RoLIA awarded three students from the University of Technology, Sydney, with prizes for their essays on the rule of law and regulation of the media. The Dean of the Faculty of Arts and Social Sciences, Theo van Leeuwen, and RoLIA Vice President, Malcolm Stewart presented awards to: Una Butorac, James Pennington and Julian van der Zee.Mr Stewart said:
Effective journalism and a free press are critical in ensuring Australia remains a country with a legal system that operates and is underpinned by the principles of the rule of law.
The students’ lecturer for their subject on regulation of the media, radio broadcaster Phillip Clark, was also present to congratulate the students.
The question students were required to address was:
“In the wake of the Murdoch phone hacking scandal in the UK, Lord Justice Leveson opened the public inquiry on 14 November 2011, saying: “The press provides an essential check on all aspects of public life. That is why any failure within the media affects all of us. At the heart of this Inquiry, therefore, may be one simple question: who guards the guardians?”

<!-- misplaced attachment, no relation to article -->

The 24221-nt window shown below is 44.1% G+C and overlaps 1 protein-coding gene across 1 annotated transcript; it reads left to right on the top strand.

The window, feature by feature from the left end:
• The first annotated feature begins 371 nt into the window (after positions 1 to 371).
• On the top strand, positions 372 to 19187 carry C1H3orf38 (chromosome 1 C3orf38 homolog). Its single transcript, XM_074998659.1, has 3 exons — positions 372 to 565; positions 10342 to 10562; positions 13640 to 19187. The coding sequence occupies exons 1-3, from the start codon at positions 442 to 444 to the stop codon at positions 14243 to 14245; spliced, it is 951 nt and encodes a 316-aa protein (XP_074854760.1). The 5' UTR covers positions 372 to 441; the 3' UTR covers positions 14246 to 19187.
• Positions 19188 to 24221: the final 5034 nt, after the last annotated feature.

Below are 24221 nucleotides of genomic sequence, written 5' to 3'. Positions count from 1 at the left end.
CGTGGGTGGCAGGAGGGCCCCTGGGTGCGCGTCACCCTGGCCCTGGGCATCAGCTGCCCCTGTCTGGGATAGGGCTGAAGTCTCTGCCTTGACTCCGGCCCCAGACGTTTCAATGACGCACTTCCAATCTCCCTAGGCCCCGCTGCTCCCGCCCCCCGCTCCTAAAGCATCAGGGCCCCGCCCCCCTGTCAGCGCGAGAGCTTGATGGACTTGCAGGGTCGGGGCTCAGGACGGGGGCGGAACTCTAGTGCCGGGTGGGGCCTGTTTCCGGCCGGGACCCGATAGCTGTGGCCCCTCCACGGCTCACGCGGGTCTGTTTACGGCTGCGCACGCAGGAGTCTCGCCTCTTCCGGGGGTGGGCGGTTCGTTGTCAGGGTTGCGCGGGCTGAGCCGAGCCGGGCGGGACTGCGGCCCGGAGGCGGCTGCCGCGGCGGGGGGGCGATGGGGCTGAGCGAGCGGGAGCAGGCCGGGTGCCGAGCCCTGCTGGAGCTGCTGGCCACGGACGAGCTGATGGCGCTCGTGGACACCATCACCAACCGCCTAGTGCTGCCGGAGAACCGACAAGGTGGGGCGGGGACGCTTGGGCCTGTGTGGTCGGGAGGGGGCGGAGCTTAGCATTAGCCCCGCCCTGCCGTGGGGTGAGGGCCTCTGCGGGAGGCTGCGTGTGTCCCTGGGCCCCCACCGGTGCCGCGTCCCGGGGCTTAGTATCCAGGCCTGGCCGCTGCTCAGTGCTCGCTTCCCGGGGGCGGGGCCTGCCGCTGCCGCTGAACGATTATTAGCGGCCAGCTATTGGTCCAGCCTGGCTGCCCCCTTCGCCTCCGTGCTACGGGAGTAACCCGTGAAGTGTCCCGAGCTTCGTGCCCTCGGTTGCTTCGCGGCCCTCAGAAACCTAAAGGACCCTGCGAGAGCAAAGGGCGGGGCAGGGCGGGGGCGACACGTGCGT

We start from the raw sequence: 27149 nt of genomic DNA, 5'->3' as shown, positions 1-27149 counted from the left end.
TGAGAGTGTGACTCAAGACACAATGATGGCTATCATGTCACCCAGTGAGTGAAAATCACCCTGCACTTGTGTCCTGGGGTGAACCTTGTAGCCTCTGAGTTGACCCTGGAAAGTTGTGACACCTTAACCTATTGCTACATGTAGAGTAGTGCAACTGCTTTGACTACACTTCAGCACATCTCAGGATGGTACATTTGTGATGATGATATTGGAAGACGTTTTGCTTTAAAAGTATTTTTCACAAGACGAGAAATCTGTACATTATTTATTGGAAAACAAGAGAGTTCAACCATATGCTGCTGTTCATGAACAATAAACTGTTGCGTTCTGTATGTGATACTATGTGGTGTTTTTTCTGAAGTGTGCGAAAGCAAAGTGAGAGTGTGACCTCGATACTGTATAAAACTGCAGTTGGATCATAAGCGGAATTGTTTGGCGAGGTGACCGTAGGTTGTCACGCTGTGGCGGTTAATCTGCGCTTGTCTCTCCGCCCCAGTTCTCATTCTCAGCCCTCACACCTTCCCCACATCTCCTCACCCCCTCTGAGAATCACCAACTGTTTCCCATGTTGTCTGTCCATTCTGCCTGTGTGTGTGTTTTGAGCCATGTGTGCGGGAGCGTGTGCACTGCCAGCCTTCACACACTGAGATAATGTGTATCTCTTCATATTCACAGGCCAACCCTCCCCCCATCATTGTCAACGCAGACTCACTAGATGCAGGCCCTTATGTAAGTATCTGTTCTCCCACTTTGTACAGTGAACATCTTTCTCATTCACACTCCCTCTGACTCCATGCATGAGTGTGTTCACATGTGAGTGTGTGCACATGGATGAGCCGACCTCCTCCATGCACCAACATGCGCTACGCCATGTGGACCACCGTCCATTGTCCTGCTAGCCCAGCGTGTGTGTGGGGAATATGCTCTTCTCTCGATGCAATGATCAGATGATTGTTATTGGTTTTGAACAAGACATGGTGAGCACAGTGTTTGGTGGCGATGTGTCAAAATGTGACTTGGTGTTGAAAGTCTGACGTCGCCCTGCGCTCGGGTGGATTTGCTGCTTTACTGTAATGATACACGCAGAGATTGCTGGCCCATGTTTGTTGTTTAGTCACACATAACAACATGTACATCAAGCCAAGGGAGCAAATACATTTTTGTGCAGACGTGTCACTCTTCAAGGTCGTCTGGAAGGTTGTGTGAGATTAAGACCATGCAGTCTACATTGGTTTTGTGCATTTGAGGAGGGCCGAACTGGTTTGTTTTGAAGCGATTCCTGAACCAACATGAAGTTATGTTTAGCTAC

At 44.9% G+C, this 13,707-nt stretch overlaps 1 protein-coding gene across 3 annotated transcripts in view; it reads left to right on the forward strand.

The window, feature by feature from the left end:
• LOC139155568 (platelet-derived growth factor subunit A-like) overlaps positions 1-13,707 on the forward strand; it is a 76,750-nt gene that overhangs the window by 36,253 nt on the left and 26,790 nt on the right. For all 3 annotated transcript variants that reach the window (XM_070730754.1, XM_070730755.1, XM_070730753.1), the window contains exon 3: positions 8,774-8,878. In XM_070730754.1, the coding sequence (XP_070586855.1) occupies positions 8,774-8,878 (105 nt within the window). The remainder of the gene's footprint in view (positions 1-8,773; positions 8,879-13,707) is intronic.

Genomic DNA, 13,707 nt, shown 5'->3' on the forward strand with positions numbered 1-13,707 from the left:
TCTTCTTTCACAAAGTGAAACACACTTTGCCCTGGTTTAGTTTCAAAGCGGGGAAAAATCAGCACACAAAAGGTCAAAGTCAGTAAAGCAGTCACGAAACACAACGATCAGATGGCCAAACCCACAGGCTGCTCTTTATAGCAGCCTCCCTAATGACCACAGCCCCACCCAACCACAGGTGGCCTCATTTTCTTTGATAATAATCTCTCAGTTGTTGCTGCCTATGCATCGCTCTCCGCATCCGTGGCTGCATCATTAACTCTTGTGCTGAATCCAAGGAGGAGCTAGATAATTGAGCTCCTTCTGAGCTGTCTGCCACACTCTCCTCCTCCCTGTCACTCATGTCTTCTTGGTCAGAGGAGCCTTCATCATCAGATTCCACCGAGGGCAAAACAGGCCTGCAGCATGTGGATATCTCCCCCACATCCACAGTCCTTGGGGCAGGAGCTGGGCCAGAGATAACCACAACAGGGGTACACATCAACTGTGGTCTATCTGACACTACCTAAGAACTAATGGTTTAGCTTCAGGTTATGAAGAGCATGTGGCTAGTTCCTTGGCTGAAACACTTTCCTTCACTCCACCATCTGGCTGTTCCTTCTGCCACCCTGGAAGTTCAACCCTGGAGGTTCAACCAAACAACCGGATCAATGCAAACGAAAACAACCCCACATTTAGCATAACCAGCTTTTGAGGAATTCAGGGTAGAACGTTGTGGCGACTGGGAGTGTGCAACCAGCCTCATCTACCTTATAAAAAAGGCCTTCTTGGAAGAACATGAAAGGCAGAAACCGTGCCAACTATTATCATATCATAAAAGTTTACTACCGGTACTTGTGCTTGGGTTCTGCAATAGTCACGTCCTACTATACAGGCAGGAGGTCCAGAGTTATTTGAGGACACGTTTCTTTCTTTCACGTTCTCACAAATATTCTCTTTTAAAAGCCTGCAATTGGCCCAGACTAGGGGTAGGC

Critically examine the role of the media as the “fourth estate” in the context of issues raised in the Leveson hearings and the Finkelstein Inquiry. To what extent should journalists be held accountable in a society governed by rule of law?
RoLIA would like to thank all the participants in the competition and Associate Professor Tom Morton, Director of the Australian Centre for Independent Journalism.